2. You can try balancing the cells. If one gets out of balance, the charging stops too soon, and it gets worse with time. Charging in parallel is fine if the cells are matched and balanced. Parallel banks rely on this. It SHOULD take years of use to become a noticeable problem. But if you are starting with bad laptop packs, it seems pretty likely to go bad quickly.

      1. No, you do not need to balance parallel connected cells. They balance at the moment you connect them in parallel as the voltage equalizes. Of course you should not connect cells of very different state of charge in parallel because momentary high currents could occur. But once they are connected in parallel and stay like that they are at the same voltage (balanced).
        Balancing is only an issue in SERIES connected cells where cells of different capacity get the same current and one reaches its end of charge voltage before the others.

        1. Interesting and good to know. In reading data sheets for charger chips, I thought this was a problem. This means I can go ahead with a battery backup project without getting complicated. I have a bunch of 4 cell 18650 holders for PCB mount just waiting.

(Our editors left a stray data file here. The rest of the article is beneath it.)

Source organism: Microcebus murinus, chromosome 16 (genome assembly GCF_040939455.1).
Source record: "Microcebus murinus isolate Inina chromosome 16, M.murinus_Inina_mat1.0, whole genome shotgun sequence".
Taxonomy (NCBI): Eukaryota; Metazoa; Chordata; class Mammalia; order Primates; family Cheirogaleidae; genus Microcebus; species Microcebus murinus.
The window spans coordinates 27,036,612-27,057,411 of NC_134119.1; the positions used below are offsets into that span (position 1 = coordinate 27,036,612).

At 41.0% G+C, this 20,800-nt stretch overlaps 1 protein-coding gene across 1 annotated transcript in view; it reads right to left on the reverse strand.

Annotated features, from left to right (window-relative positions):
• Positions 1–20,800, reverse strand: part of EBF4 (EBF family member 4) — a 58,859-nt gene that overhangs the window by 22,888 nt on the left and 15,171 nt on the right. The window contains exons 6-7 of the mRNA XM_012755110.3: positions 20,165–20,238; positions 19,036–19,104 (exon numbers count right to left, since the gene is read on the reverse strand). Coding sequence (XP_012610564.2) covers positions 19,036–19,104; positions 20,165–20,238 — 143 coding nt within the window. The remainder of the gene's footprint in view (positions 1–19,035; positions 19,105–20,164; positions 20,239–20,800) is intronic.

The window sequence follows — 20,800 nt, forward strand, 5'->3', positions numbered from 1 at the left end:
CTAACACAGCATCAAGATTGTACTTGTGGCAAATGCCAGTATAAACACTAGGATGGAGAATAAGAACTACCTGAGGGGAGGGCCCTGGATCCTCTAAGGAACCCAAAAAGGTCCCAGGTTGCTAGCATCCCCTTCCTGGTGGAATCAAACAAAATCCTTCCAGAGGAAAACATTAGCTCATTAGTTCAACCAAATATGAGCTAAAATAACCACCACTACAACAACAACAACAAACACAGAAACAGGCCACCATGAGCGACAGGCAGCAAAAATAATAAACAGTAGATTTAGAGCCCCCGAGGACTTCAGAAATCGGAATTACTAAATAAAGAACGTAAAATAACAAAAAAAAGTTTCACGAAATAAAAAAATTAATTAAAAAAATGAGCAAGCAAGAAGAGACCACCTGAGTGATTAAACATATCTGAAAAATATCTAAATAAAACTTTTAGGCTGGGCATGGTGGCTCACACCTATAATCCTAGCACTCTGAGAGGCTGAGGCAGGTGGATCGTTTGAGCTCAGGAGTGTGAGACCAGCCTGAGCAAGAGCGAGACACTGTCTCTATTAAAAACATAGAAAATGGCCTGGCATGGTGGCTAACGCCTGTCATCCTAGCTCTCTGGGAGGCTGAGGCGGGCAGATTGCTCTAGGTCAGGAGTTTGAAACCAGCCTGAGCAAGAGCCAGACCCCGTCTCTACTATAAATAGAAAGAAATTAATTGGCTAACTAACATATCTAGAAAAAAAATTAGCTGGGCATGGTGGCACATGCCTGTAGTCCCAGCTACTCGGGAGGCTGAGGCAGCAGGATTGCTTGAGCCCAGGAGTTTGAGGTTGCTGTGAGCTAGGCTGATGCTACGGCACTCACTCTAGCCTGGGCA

3. But this TrustFire or UltraFire cells are the opposite. They sell you “4000mAh” or even “9900mAh” cells which really have less than 2000mAh, sometimes even only 1000mAh and high internal resistance. Them being either factory rejects, recycled old cells or deliberately made fake or extra cheap cells with much less active material in them. In the latter case they are much lighter in weight than real 18650 cells. EEVBlog or bigclivedotcom did some teardown of such fake cells which were labeled with “9900mAh” and were quite weak light and hollow. I think that in reality no 18650 cell with more than 3000mAh exists and these are only expensive name brand cells like Samsung.

  4. With those UltraFire cells that 4cell powerbank probably doesn’t have more than 2000mAh. Those are extremely crappy cells, and they’re usually around 500mAh, nothing close to those 3000mAh written on them.